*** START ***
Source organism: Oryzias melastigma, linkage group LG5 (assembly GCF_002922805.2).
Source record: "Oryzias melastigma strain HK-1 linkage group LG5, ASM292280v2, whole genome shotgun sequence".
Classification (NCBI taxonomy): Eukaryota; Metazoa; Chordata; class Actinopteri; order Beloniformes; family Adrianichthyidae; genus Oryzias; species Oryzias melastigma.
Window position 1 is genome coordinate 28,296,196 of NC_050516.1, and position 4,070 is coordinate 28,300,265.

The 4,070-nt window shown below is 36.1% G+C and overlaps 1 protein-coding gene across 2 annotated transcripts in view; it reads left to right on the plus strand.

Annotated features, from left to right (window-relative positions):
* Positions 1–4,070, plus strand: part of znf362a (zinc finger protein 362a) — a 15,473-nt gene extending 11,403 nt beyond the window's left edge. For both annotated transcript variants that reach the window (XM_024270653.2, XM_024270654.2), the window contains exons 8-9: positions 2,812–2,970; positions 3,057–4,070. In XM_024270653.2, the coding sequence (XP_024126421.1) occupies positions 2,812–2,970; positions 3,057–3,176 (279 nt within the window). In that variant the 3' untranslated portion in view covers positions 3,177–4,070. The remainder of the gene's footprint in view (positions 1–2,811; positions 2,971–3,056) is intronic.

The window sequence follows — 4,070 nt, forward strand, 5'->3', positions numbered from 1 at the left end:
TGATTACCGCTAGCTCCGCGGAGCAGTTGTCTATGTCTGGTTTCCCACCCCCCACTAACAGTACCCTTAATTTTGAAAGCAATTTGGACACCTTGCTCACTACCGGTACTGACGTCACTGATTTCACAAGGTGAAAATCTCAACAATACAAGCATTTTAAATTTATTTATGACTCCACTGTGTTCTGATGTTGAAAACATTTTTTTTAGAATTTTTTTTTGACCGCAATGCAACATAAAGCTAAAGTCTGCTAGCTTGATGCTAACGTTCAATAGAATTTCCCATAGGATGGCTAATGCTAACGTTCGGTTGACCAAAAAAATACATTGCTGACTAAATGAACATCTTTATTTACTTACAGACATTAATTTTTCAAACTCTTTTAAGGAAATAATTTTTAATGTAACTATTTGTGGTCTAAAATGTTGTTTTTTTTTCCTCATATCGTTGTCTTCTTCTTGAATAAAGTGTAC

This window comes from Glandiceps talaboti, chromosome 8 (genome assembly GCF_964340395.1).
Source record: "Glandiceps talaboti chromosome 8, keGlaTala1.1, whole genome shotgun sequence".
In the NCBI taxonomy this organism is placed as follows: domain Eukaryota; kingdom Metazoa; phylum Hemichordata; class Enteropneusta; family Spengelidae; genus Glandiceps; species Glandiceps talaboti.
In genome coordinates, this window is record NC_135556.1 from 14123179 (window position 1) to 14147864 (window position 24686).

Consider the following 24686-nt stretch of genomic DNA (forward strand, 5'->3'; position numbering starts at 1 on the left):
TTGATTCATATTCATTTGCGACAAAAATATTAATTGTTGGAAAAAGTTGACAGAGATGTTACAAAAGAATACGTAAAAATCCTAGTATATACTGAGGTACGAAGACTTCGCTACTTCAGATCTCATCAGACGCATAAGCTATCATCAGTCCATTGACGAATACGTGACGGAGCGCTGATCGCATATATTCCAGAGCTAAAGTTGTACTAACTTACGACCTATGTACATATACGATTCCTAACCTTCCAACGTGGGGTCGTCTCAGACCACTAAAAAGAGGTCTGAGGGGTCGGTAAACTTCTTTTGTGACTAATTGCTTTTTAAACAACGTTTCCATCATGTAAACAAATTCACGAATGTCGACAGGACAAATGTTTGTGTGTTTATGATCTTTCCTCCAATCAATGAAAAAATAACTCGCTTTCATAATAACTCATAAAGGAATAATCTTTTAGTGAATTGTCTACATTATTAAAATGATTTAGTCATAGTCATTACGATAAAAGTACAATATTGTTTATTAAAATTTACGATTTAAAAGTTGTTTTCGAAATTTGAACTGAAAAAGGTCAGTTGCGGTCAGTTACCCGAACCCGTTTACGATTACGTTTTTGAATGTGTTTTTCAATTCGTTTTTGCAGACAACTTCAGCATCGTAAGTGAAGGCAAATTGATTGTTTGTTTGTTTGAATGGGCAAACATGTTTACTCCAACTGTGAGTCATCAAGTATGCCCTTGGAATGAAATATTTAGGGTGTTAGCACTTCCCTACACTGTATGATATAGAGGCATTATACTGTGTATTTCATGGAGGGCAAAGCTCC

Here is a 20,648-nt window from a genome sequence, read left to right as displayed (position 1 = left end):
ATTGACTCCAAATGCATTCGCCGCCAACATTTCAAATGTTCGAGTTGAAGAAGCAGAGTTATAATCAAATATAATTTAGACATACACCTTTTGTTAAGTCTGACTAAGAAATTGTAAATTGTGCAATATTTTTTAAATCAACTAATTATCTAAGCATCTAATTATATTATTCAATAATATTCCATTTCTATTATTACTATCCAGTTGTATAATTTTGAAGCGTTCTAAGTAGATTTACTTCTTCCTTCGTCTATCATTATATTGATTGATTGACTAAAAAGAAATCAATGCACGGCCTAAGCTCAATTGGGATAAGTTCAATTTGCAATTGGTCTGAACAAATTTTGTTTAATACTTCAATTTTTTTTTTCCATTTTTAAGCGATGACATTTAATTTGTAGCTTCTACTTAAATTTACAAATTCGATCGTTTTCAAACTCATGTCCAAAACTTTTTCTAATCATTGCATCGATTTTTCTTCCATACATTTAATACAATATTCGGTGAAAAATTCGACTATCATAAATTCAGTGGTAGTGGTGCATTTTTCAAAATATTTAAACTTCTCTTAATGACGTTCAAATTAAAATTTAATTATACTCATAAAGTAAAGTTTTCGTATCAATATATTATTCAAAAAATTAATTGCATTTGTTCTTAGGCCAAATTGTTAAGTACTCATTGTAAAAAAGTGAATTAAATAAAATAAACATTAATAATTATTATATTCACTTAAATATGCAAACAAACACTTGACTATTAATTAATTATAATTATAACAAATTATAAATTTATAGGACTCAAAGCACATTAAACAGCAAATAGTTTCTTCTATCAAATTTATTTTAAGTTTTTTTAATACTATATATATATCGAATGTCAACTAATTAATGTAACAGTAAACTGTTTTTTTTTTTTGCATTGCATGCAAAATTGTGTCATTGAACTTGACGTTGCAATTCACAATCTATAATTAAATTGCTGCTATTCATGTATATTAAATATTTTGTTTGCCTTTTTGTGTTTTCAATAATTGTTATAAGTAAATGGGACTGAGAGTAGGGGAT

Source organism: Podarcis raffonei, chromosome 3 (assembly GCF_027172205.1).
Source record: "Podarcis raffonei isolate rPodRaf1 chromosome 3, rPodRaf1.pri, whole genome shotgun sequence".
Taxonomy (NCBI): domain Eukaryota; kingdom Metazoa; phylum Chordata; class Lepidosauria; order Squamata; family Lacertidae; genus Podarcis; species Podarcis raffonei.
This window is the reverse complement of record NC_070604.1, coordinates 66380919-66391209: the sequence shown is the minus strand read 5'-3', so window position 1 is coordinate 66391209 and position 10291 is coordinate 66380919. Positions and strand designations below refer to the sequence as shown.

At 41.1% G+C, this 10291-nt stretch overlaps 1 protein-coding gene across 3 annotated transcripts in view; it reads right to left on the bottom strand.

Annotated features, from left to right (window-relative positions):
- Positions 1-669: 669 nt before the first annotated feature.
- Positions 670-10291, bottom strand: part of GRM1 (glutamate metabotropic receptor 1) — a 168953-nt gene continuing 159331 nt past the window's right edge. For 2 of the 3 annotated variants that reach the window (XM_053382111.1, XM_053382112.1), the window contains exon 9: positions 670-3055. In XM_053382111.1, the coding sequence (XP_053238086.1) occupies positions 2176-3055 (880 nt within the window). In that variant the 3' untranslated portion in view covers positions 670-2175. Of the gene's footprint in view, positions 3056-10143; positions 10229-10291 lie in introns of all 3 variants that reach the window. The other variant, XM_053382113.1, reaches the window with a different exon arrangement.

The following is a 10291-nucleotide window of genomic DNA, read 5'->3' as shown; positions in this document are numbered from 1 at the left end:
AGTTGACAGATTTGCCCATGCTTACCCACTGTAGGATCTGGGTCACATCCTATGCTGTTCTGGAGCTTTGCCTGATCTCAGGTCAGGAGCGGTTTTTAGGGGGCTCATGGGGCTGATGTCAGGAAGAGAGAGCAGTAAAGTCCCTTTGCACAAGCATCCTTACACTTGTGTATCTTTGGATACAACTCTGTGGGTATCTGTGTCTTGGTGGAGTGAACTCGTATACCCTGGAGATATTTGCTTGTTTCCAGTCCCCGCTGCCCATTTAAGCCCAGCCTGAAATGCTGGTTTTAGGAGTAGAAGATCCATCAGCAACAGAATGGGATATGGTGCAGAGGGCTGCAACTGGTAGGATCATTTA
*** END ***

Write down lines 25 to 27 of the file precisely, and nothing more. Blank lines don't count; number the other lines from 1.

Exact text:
- Positions 670-10291, bottom strand: part of GRM1 (glutamate metabotropic receptor 1) — a 168953-nt gene continuing 159331 nt past the window's right edge. For 2 of the 3 annotated variants that reach the window (XM_053382111.1, XM_053382112.1), the window contains exon 9: positions 670-3055. In XM_053382111.1, the coding sequence (XP_053238086.1) occupies positions 2176-3055 (880 nt within the window). In that variant the 3' untranslated portion in view covers positions 670-2175. Of the gene's footprint in view, positions 3056-10143; positions 10229-10291 lie in introns of all 3 variants that reach the window. The other variant, XM_053382113.1, reaches the window with a different exon arrangement.

The following is a 10291-nucleotide window of genomic DNA, read 5'->3' as shown; positions in this document are numbered from 1 at the left end:
AGTTGACAGATTTGCCCATGCTTACCCACTGTAGGATCTGGGTCACATCCTATGCTGTTCTGGAGCTTTGCCTGATCTCAGGTCAGGAGCGGTTTTTAGGGGGCTCATGGGGCTGATGTCAGGAAGAGAGAGCAGTAAAGTCCCTTTGCACAAGCATCCTTACACTTGTGTATCTTTGGATACAACTCTGTGGGTATCTGTGTCTTGGTGGAGTGAACTCGTATACCCTGGAGATATTTGCTTGTTTCCAGTCCCCGCTGCCCATTTAAGCCCAGCCTGAAATGCTGGTTTTAGGAGTAGAAGATCCATCAGCAACAGAATGGGATATGGTGCAGAGGGCTGCAACTGGTAGGATCATTTA